I should imagine that you could, quite unwittingly, be an accessory to harassment.

Crunchymum Thu 20-Apr-17 13:19:12

How was he paying?? Surely had had to give you a card name / details?

I would have pushed for the details. If getting details of the sender is your policy then that's what you do.

LadyOfTheCanyon Thu 20-Apr-17 13:23:55

We do keep people's details private- in the cases of harassment that have happened in the past we tell the woman that she has to contact the police, who can request the details from us. Unless the person is a criminal mastermind we also have credit card details and billing details.

I just think that people with normal intentions don't make such a fuss about their anonymity.

Men are very guilty of this, just assuming that the woman will know who they are from ( not her mum, sister, friend etc) so sometimes it's really awkward when they ring, it's their birthday and the flowers are from her husband but we aren't allowed to say. It makes me seem like an officious arse, quite frankly!

PerpendicularVincent Thu 20-Apr-17 13:24:07

YANBU, your reasoning seems fair to me.

As long as his details would be kept confidential he has no cause for complaint.

Instasista Thu 20-Apr-17 13:24:07

I don't like being asked for personal details when shopping- I'm paying for your product, I don't need to give you my phone or email- and my mother absolutely hates it and refuses.

I'm really not convinced it's your place to try and police stalkers either tbh

nothercupoftea Thu 20-Apr-17 13:25:02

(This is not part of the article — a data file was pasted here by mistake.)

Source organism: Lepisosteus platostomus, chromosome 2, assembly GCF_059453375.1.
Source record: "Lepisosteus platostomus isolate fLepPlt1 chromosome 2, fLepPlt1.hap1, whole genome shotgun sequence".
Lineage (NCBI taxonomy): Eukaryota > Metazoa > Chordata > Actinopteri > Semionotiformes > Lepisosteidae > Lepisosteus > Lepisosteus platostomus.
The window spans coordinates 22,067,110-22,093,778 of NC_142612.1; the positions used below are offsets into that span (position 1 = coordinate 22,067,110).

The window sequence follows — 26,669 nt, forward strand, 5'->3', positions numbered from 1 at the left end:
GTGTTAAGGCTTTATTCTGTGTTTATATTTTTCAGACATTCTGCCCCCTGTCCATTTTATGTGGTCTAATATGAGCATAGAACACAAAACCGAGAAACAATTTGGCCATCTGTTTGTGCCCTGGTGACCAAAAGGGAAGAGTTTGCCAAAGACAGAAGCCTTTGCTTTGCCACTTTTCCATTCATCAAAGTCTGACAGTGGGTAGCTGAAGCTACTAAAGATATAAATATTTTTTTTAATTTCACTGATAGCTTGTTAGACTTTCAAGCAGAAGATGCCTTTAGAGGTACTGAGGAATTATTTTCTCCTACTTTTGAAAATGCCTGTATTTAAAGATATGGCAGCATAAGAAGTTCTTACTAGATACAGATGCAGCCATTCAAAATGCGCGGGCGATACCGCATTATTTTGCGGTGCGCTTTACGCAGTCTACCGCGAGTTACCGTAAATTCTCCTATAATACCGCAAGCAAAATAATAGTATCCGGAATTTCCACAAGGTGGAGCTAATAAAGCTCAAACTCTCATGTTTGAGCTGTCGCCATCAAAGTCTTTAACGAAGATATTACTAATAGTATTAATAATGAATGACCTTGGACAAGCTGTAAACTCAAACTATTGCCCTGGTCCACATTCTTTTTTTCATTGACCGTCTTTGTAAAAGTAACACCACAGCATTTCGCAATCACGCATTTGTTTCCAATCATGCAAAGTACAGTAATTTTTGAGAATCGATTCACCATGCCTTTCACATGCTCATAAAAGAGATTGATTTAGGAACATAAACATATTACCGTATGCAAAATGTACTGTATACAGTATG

I wouldn't worry about it. You are doing it right, and he is free to cancel his order if he doesn't like the T&C of your business.

Looneytune253 Thu 20-Apr-17 13:28:06

I think you can insist on taking details obv with the reassurance that you wouldn't pass their details on to anyone other than police if requested. I think that's entirely reasonable and responsible.

BeyondThePage Thu 20-Apr-17 13:28:52

If you are providing a service (rather than just a product) you need to be able to contact the person paying for it in case there is a problem, or even to let them know all is well.

I would see no problems in giving you my details if I was buying flowers - our local florist will text saying they had been delivered, for instance.

harderandharder2breathe Thu 20-Apr-17 13:30:34

Yanbu

Insist on contact details, assure them you keep info confidential except when requested by law enforcement to disclose them

wowfudge Thu 20-Apr-17 13:33:22

Surely it is good practice to take the card registration details down as it will be a cardholder not present transaction? If anything goes wrong with the payment or there is anything fraudulent, you have no come back. You often need the postcode in order to put the card payment through anyway. I don't see why it was such a big deal. If you think someone is shady, refuse the business.

TheProblemOfSusan Thu 20-Apr-17 13:34:08

I think you're acting quite right here - not sharing any details without police involvement, but you do need to take details of senders, not least because if something goes wrong and you get a complaint, how the hell do you know it's a legit complaint if you don't have their details? "Oh I sent someone some flowers and you didn't send them please refund me £80"??